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Veterans from Acclaimed Restaurants Noma and Eleven Madison Park Will Help Bring Sean Brock’s Audrey to Nashville

Meet the people behind the scenes at Brock’s latest venture

Audrey [Official Photo]

Audrey, the first of now Nashville-based celebrity chef Sean Brock’s four (yes, we’re now at four) Nashville restaurants is ready to start hiring, according to posts on Brock’s Instagram account. His flagship restaurants and complex in the East Nashville’s McFerrin Park neighborhood are currently under construction, and making steady progress.

Audrey [Official Photo]

Already in place: a few big-name hires for the restaurants, coming to Nashville in the last year from Noma and Eleven Madison Park.

Sean’s core team for the project on the East side includes Audrey General Manager Matthew Daeley and Audrey Head of Research & Development Jason White. Eater recently chatted with both to learn more about how they’ll work with Brock, what they’re loving eating in Nashville so far, and what they’re most excited about Audrey bringing to Music City.

Audrey General Manager Matthew Daeley

Matthew Daeley will oversee teams for both destinations within Audrey — downstairs, where an American Southern comfort food menu changes daily (while highlighting heirloom varieties and breeds), and upstairs in the tasting-menu-only room that uses those rare and regional ingredients in a modern context. Prior to moving to Nashville, Daeley developed his industry knowledge in some of the finest restaurants in New York City, eventually spending seven years at the internationally renowned Eleven Madison Park.

During his tenure with the three-Michelin-starred restaurant, Daeley found and fueled his passion for hospitality. His career with Eleven Madison Park began in 2013, when he started as a kitchen server, and eventually rose through the ranks to captain and then dining room manager at the New York City restaurant before being promoted to assistant general manager of the Eleven Madison Park Summer and Winter Houses in 2018. Daeley was part of the 2016 team that won both the James Beard Award for Outstanding Service as well as the inaugural Ferrari Trento Art of Hospitality Award, presented by The World’s 50 Best Restaurants. In 2017, he saw the restaurant awarded the number one spot on the prestigious (if problematic) The World’s 50 Best Restaurants list.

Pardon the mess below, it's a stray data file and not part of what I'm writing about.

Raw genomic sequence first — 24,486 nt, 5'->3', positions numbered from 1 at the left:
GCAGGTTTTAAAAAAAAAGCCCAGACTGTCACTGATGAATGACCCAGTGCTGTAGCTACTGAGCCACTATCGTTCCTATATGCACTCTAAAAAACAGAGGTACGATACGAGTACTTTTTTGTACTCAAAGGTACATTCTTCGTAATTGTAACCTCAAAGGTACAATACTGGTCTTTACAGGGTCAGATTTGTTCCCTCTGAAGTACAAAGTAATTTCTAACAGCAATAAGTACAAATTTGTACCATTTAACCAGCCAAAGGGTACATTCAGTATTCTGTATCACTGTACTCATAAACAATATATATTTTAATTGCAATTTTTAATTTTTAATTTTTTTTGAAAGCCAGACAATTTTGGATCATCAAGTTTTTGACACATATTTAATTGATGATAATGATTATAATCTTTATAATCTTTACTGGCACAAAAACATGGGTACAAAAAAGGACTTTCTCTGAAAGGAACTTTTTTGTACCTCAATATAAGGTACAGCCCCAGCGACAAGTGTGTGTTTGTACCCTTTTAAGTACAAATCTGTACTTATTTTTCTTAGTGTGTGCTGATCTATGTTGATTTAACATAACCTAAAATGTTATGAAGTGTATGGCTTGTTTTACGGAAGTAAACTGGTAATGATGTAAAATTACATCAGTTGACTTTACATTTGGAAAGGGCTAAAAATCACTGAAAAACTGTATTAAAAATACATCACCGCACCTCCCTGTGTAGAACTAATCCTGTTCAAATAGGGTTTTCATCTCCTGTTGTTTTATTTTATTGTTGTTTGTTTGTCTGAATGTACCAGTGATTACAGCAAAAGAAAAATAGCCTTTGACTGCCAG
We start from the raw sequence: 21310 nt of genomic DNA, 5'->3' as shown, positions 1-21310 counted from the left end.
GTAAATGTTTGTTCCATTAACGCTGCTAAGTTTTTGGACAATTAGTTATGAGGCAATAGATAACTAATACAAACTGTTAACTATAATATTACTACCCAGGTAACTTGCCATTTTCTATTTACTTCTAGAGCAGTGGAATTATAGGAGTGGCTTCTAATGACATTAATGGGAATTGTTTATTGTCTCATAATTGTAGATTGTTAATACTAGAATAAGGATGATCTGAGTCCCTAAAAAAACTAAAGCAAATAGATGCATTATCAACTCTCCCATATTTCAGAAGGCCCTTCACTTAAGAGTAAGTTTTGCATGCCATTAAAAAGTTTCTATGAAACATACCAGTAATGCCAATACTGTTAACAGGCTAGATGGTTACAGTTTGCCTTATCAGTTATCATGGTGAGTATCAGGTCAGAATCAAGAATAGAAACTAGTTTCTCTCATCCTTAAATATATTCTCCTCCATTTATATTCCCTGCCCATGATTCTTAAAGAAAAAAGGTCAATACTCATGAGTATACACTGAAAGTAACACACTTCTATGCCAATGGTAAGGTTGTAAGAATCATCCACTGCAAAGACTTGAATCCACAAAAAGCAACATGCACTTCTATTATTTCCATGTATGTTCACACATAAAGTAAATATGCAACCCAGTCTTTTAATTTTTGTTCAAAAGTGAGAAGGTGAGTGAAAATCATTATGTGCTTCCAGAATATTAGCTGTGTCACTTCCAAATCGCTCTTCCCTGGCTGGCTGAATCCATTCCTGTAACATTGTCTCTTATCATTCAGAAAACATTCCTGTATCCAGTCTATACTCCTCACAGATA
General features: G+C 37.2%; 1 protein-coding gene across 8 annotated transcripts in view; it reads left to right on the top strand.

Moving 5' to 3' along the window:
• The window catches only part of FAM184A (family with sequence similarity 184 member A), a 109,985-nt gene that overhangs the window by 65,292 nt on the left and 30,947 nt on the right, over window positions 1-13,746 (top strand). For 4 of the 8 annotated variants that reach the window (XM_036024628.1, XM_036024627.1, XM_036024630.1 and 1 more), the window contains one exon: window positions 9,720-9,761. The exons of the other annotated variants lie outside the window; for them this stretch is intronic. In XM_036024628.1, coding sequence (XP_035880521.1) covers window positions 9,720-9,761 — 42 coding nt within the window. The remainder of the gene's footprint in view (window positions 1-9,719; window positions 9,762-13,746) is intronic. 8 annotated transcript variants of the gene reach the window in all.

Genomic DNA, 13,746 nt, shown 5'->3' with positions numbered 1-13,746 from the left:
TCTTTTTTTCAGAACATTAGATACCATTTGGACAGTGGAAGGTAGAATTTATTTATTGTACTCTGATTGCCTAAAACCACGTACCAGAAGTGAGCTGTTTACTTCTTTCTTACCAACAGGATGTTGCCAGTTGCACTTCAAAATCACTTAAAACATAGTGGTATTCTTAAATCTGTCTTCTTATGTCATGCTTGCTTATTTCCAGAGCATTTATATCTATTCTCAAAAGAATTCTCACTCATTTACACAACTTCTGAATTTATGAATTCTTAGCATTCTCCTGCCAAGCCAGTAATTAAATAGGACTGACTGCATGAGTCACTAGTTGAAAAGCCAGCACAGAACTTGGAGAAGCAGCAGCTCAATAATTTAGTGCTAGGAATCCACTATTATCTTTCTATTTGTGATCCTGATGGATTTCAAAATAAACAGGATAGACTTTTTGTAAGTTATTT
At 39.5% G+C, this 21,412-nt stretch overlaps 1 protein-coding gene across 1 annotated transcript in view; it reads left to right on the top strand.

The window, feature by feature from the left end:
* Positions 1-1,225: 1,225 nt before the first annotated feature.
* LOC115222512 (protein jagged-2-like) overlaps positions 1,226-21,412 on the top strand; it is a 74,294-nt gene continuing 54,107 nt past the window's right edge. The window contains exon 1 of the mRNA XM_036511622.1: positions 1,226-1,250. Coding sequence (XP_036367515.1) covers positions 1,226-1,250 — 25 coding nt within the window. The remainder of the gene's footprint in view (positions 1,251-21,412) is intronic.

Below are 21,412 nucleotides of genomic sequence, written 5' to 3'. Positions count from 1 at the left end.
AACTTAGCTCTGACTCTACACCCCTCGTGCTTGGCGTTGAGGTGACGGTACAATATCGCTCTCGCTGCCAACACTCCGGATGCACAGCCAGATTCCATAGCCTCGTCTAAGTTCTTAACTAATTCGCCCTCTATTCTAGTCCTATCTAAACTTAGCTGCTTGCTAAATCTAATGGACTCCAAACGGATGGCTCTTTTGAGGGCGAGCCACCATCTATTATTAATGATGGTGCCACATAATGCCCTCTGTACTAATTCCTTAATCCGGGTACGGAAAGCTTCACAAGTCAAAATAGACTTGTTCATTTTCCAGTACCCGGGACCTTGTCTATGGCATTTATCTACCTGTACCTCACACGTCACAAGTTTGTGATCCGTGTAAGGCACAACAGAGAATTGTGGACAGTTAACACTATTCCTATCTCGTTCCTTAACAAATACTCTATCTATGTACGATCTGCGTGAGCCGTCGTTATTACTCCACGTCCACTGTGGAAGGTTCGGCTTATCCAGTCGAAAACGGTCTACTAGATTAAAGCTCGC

How did you first meet Sean Brock?

M: I first met Sean while I was working at EMP. He was the guest chef at the Kentucky Derby party in 2016. That first interaction was mostly me trying not to get caught stealing his fried chicken.

About a year ago, I decided to move to Nashville and it just so happened that he posted about the new project on Instagram. I immediately reached out and am now fortunate to call these restaurants home.

What made you decide to move to Nashville?

M: Last year I worked at two pop-up restaurants – EMP Summer House in East Hampton, NY and EMP Winter House in Aspen, CO. When the pop-up season ended and it was time to move back to New York City, my girlfriend and I decided it was time for a change. She grew up here in Nashville and, after debating other cities, we realized Nashville checked all the boxes for us.

How will your extensive hospitality experience at EMP translate to Audrey?

M: Working at EMP really showed me what a group of people can do when they collectively decide to accomplish something great. Will and Daniel bred a culture that fully embraced creativity, and I believe that’s what set our restaurant group apart from all the others. When people feel empowered, have a sense of ownership, and are encouraged to think outside the box, that’s really when a guest’s experience can be taken to the next level. I think by taking that mindset and adding the Southern hospitality that pulses through Nashville, we can make these restaurants something our city is truly proud of.